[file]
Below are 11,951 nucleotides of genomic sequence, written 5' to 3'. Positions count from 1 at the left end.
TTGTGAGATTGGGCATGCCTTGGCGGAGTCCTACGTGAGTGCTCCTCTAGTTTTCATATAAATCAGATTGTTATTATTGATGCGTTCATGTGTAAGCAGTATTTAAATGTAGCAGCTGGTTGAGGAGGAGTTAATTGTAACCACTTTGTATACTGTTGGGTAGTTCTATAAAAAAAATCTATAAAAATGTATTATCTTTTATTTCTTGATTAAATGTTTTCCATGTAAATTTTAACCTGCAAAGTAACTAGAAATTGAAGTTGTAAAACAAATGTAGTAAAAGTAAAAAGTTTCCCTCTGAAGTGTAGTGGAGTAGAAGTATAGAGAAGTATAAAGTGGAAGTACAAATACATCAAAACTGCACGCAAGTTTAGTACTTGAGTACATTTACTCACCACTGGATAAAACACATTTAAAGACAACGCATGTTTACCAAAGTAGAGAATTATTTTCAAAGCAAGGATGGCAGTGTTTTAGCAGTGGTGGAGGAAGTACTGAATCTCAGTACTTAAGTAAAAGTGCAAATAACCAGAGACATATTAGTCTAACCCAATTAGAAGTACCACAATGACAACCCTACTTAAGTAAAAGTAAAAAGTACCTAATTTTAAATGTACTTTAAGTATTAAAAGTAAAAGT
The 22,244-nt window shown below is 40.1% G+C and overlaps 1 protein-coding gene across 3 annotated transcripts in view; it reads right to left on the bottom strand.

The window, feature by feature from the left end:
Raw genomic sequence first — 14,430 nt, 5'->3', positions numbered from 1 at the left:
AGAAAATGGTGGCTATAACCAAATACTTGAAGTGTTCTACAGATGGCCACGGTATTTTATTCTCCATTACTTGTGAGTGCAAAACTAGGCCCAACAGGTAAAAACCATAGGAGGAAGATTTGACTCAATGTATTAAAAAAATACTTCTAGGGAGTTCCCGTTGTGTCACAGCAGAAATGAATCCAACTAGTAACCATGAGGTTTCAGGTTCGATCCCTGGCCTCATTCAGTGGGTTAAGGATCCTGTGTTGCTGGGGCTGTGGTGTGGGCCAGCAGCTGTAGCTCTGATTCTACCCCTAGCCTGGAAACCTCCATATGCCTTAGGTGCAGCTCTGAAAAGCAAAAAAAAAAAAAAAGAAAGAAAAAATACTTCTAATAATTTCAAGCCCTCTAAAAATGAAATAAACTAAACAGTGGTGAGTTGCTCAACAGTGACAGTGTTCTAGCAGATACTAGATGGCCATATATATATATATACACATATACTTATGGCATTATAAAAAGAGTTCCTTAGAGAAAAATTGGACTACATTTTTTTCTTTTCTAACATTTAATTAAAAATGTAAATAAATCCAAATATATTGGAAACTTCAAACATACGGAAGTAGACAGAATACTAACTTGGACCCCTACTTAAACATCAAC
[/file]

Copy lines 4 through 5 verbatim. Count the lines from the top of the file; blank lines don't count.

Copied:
The window, feature by feature from the left end:
Raw genomic sequence first — 14,430 nt, 5'->3', positions numbered from 1 at the left: